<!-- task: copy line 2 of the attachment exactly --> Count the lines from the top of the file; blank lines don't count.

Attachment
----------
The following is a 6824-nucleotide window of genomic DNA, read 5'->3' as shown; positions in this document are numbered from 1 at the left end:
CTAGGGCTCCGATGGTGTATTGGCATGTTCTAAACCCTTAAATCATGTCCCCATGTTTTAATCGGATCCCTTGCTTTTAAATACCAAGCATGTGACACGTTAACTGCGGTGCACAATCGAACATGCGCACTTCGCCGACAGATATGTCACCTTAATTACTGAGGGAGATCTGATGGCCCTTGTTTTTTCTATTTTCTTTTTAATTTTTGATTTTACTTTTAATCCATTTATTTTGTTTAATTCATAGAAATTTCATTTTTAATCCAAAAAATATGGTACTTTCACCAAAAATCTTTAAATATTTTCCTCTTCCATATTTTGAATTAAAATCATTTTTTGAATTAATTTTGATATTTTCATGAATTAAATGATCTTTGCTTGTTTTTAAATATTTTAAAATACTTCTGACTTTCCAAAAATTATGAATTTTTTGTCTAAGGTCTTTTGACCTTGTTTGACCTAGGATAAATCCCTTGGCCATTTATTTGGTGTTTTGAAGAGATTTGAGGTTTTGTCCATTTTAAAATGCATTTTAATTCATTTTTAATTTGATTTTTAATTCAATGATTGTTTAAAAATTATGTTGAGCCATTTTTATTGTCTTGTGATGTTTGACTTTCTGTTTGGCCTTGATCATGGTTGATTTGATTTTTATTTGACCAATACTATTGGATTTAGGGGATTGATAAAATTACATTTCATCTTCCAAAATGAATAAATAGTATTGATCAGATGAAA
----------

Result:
CTAGGGCTCCGATGGTGTATTGGCATGTTCTAAACCCTTAAATCATGTCCCCATGTTTTAATCGGATCCCTTGCTTTTAAATACCAAGCATGTGACACGTTAACTGCGGTGCACAATCGAACATGCGCACTTCGCCGACAGATATGTCACCTTAATTACTGAGGGAGATCTGATGGCCCTTGTTTTTTCTATTTTCTTTTTAATTTTTGATTTTACTTTTAATCCATTTATTTTGTTTAATTCATAGAAATTTCATTTTTAATCCAAAAAATATGGTACTTTCACCAAAAATCTTTAAATATTTTCCTCTTCCATATTTTGAATTAAAATCATTTTTTGAATTAATTTTGATATTTTCATGAATTAAATGATCTTTGCTTGTTTTTAAATATTTTAAAATACTTCTGACTTTCCAAAAATTATGAATTTTTTGTCTAAGGTCTTTTGACCTTGTTTGACCTAGGATAAATCCCTTGGCCATTTATTTGGTGTTTTGAAGAGATTTGAGGTTTTGTCCATTTTAAAATGCATTTTAATTCATTTTTAATTTGATTTTTAATTCAATGATTGTTTAAAAATTATGTTGAGCCATTTTTATTGTCTTGTGATGTTTGACTTTCTGTTTGGCCTTGATCATGGTTGATTTGATTTTTATTTGACCAATACTATTGGATTTAGGGGATTGATAAAATTACATTTCATCTTCCAAAATGAATAAATAGTATTGATCAGATGAAA